A few days ago I posted a blog about transcription – what it is, who uses it and in what circumstances.
An important thing to keep in mind is that the cost of having your recording typed up into document format varies greatly but as a general rule, the better the quality of your recording, the more affordable having it typed will be.
There are so many things you can do to improve the sound quality of your recording, things such as:
- speaking as clearly as possible
- making sure you are talking somewhere with little, if any, background noise (interviewing someone in a cafe setting is absolutely disastrous)
- do a practise recording first to test your volume settings and the positioning of your microphone
- avoid background noises such as dogs barking, telephones ringing, heavy traffic. If these noises occur or one of the speakers needs to cough or sneeze, pause speaking and, if necessary, repeat the last few words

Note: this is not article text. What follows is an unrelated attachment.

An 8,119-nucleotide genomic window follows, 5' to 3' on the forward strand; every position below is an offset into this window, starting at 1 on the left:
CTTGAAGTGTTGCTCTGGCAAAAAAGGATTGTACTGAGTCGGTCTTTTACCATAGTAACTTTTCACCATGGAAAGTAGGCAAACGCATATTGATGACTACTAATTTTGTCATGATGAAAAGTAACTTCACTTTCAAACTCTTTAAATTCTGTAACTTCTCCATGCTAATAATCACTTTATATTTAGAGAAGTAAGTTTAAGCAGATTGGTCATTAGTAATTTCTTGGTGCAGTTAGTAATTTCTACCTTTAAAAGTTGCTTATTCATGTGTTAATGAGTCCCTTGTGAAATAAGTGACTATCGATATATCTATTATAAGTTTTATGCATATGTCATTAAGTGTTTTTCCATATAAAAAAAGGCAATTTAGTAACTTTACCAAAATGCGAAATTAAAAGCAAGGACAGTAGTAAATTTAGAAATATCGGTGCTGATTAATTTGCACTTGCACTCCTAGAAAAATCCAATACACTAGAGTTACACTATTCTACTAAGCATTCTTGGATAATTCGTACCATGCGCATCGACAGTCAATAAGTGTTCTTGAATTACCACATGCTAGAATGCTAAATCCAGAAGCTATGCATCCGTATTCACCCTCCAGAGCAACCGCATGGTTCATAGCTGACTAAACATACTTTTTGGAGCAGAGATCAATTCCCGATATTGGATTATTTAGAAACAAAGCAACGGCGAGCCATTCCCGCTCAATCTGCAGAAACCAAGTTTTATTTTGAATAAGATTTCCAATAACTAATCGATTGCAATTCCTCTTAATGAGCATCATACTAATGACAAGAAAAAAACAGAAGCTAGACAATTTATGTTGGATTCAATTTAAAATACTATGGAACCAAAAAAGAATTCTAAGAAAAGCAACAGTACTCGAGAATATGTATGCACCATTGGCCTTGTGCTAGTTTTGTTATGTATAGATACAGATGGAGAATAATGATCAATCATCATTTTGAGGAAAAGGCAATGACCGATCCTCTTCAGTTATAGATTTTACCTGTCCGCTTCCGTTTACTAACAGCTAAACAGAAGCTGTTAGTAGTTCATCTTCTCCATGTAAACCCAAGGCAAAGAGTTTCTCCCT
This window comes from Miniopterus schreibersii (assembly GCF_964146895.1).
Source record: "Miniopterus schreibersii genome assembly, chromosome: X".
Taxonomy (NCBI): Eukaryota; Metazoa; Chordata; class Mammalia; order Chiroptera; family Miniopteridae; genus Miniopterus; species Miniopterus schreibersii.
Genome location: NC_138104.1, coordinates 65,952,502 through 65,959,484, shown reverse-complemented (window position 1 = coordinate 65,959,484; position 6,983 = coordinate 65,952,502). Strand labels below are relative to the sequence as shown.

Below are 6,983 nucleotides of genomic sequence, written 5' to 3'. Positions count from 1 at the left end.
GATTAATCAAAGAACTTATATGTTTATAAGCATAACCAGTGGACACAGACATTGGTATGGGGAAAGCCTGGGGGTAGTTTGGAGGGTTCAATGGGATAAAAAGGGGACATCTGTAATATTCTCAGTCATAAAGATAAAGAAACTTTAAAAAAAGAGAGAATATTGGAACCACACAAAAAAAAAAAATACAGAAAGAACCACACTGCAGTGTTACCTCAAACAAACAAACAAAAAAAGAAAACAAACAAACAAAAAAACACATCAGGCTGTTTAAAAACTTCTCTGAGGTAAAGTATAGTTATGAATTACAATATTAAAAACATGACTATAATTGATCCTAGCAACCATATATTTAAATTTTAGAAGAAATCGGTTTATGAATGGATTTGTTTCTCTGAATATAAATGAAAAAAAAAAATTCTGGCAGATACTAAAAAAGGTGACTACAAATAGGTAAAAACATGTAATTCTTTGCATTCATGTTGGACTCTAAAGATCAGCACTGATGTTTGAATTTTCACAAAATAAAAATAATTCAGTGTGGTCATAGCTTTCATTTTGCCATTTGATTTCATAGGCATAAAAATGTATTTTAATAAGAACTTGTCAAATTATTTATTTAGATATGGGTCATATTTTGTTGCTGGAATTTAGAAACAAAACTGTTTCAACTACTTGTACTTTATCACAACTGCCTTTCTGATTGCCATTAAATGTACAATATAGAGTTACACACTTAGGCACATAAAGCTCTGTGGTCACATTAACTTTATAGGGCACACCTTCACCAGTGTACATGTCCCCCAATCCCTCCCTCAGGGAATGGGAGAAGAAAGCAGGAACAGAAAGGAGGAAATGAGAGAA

- spell any difficult words, particularly names
- be aware of shuffling papers and clanking glasses/coffee cups while recording. Even though you will hardly notice the sound, the microphone will pick them up and it makes it more difficult for the transcriptionist to hear the words
- where there is more than one speaker, identify each speaker clearly
- avoid speaking over the top of one another and interrupting. In a group situation, the group leader should ensure that only one person speaks at a time and if necessary, ask speakers to repeat their comments made while others were talking
- speak loudly enough to be heard
- ensure that you have spare batteries for your recording device before you start recording
As a final note, I always suggest that people find a transcriptionist before they begin recording. Any professional service will be happy to go over these types of suggestions to ensure that you get the best possible quality recording, which will in turn make their job quicker and easier, thus costing you less $$!